Autonomous vehicles will be the focus of the next MIT Enterprise Forum, Northwest Chapter, here in Seattle on October 29, 2014. You can register here. This is a subject that is racing (pun intended) toward transportation planners, trucking companies and shippers, auto manufacturers and auto owners. The idea of driverless cars, or autonomous trucks, is one that even most futurists believed was a decade or more away. But as we have written about here and here, the prospects for at least limited applications for autonomous cars and trucks for highway driving may be just around the corner.
For the shipping industry, two fundamental issues plague their future planning: safety especially related to driver fatigue, and the availability of truck drivers. Is it possible that autonomous trucks will begin to solve both of those issues? It appears so.
Mercedes recently tested their concept truck that is able to drive autonomously on open roads, using a combination of radar, sensors, GPS, and computing. As you can see in the accompanying videos, the driver is able to set the truck on auto-pilot, and the truck handles driving down the highway just fine, even with traffic and emergency vehicles in the vicinity. Mercedes labels this truck their concept 2025 vehicle, but it is quite easy to imagine that with the technology essentially ready now, we might see limited adoption in the next five years or so. The Mercedes spokesperson points out that the truck could be driven legally, in auto-pilot, in several U.S. states already.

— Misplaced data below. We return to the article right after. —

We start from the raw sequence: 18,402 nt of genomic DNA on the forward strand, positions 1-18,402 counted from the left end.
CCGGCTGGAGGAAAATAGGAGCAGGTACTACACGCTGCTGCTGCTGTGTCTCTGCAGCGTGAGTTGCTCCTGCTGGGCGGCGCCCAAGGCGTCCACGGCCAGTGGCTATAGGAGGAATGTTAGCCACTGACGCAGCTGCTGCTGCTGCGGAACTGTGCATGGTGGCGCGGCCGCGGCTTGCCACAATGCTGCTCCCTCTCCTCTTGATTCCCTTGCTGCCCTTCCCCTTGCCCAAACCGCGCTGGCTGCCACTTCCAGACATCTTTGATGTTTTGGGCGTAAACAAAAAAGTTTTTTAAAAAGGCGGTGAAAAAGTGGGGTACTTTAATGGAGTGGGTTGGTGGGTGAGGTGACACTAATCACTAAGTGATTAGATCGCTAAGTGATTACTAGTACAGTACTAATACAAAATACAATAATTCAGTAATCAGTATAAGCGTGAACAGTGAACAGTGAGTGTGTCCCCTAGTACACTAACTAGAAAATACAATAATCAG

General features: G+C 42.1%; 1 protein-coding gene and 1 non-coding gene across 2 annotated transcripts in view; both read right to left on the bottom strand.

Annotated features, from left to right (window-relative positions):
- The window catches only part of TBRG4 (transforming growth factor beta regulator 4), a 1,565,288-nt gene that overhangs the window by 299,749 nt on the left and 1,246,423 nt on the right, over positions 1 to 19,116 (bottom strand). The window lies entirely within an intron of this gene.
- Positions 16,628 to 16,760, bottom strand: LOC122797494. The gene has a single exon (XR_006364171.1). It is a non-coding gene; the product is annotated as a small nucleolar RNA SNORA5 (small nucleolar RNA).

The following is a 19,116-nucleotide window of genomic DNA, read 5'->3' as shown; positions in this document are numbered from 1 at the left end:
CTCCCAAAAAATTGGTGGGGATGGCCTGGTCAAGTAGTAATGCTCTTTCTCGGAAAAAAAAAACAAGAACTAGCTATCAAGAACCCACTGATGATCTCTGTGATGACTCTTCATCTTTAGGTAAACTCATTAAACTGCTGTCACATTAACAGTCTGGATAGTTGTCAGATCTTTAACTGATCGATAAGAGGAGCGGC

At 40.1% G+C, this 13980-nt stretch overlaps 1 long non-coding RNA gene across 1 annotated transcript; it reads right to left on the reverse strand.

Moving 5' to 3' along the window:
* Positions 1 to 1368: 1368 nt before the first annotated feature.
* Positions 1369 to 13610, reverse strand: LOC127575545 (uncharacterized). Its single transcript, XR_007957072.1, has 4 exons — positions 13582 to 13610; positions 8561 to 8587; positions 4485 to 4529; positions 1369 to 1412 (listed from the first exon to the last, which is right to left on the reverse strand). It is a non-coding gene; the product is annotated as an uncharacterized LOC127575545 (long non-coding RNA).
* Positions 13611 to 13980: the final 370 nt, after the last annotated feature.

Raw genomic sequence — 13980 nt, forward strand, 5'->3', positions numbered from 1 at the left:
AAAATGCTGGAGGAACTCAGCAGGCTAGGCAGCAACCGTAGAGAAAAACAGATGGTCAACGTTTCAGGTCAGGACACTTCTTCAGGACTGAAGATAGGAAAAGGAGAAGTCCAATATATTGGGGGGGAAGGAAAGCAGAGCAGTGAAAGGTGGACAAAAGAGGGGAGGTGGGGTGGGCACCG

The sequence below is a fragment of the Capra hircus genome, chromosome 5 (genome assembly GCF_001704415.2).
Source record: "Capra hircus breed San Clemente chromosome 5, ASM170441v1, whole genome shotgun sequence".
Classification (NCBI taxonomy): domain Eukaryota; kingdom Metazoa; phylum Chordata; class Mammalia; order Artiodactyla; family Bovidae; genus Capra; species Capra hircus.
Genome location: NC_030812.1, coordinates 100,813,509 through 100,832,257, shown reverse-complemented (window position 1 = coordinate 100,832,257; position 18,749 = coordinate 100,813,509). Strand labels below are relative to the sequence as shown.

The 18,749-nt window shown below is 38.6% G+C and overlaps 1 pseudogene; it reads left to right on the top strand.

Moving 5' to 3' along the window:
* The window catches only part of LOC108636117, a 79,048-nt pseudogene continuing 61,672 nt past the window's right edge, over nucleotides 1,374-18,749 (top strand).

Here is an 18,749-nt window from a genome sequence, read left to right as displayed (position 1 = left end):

Currently the idea is that a driver would be in the vehicle, and do other things or rest while the truck is self driving. That makes sense for now, but it is also possible to imagine a future where autonomous trucks operate completely driver free while on the highway, and pull into a driver pick-up station when they near a city, where a driver comes on board. This is not unlike the way the local pilots board in-bound ships to guide them into and out of port. Imagine a future where truck drivers are mostly local experts, and don’t have to waste time driving endless miles cross country.
When I addressed the American Trucking Association technology conference late in 2013 I recommended that fleet operators move up their timeline for autonomous trucks. But even a year ago it was not clear that things could move ahead this quickly.
For some technical details of the Mercedes 2025 Truck check this video.